Katori-jingu Shrine is one of the Three Great Shrines of the East Japan, along with Kashima-jingu Shrine and Ikisu-jinja Shrine in Ibaraki. The shrine is also the main shrine of 400 "Katori-jingu" shrines all over Japan. The Shrine consecrates Futsunushi-no-Okami, the tutelary god of armed force.
According to the legend, the shrine was founded over 2,000 years ago. The current Honden main hall was established by the 5th Tokugawa Shogun Tsunayoshi in 1700. The shrine's Romon gate was also established in 1700, and the plaque with the shrine's name placed on the gate was written by "the Nelson of the East", Togo Heihachiro. Both the Honden main hall and the Romon gate are designated as important cultural properties. Next to the gate, there is a cherry tree planted by Tokugawa Mitsukuni (Mito Komon). The cherry tree is called "Komon Zakura" from his nickname.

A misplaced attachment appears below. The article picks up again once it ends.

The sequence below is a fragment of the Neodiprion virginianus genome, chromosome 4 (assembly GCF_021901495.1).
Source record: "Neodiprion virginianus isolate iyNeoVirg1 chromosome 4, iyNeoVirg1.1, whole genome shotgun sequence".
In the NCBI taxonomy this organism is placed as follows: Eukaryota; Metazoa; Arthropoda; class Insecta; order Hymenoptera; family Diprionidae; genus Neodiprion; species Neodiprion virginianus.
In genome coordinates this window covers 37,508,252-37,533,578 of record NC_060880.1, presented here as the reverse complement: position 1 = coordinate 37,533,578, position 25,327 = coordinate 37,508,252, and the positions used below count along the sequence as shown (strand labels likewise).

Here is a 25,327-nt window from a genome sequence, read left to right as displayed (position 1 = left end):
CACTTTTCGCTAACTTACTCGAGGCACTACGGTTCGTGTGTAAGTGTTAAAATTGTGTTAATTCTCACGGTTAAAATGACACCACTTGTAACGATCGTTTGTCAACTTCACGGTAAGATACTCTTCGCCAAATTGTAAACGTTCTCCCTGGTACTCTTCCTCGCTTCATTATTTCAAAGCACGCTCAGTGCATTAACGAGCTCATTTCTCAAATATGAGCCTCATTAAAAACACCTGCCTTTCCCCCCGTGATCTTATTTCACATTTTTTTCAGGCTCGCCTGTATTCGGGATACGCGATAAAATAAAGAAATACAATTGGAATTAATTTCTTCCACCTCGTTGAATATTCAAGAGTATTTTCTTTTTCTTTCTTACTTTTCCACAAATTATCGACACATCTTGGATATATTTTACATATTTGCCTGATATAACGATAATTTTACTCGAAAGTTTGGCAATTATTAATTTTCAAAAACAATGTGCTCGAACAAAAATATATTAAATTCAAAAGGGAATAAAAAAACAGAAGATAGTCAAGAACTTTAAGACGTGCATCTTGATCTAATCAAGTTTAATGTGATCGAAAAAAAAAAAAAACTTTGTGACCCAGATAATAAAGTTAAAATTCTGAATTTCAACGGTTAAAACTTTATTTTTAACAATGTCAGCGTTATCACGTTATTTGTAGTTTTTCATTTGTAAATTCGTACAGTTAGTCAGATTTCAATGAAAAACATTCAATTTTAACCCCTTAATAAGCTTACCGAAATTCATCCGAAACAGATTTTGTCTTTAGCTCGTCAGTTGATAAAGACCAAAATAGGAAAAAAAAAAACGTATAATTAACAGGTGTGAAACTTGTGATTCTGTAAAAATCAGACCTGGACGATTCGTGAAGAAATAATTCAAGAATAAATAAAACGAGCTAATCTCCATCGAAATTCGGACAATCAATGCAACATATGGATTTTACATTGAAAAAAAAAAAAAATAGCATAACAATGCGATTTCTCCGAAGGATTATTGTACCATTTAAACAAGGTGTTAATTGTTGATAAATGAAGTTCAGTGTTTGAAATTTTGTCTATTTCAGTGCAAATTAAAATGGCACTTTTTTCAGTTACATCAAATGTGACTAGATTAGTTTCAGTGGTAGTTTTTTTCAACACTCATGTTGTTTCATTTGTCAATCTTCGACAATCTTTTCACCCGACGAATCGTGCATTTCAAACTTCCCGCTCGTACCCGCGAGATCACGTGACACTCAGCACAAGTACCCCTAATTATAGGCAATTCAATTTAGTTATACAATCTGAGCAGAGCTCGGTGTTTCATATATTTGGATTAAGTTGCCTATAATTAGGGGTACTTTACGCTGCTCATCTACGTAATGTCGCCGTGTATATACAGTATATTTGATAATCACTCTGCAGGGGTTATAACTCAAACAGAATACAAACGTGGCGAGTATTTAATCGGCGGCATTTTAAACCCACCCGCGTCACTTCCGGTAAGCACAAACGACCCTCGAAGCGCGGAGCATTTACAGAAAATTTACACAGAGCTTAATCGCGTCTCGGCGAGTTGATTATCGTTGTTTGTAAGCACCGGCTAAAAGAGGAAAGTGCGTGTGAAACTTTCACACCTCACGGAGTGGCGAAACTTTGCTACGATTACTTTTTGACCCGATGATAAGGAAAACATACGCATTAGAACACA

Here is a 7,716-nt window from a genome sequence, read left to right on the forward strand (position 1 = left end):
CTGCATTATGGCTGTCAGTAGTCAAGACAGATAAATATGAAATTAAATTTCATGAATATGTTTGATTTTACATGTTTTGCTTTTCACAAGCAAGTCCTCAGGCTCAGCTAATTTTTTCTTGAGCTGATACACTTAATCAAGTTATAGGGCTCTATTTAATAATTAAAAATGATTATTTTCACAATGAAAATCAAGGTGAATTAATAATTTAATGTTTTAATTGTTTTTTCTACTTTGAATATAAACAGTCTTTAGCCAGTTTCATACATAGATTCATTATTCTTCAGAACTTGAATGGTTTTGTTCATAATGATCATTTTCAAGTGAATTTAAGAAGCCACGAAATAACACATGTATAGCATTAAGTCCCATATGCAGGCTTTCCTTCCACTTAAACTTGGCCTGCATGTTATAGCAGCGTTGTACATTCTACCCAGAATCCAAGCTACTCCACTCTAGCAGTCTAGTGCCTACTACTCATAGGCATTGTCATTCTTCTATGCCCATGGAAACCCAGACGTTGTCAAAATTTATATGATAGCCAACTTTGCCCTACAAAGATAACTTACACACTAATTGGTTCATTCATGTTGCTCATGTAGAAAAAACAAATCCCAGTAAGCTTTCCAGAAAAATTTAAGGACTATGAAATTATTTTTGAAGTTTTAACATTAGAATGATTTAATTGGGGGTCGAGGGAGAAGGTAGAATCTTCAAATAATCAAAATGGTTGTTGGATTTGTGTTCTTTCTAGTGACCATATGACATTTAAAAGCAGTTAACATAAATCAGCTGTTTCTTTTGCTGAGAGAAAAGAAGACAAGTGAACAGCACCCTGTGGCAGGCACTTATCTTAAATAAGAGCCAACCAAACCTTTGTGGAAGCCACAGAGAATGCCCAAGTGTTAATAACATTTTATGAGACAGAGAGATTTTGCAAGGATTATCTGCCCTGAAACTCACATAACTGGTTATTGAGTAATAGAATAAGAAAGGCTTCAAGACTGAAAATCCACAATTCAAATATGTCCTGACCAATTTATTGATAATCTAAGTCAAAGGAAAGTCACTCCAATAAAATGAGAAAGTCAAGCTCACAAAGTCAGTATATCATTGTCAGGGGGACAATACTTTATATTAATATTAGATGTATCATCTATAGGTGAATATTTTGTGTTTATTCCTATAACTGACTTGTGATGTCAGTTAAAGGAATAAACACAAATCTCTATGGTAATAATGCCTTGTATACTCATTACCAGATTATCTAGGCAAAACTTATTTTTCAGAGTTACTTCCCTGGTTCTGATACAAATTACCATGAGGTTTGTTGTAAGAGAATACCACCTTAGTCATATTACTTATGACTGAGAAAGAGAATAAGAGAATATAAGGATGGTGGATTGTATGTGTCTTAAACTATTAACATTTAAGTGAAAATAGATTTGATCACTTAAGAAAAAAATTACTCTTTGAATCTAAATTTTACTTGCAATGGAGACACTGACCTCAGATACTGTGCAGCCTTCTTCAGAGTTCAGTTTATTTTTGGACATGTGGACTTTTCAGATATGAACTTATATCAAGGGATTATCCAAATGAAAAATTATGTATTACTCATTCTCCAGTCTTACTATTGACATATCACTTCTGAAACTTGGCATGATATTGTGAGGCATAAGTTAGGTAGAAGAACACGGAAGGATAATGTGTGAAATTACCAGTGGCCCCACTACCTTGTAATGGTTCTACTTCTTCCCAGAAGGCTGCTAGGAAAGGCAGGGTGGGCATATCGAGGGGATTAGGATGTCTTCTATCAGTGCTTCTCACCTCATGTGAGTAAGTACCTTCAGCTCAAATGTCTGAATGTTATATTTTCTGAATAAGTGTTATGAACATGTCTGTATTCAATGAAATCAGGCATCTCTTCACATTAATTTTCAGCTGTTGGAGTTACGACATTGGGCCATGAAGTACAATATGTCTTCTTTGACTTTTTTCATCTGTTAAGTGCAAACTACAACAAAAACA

- Open 24 hours
- Treasure Hall: 9:00 - 16:00
- No closing days
Price / Entrance Fee
- Admission Free
- Treasure Hall: 300 yen
Access / Public Transport
- 15 minutes from JR Sawara Station by the bus bound for Komigawa. Get off at Katori-jingu Bus stop.
- 香取神宮 (Only available in Japanese)
Address / Location
- 1697-1, Katori, Katori-shi, Chiba, 287-0017
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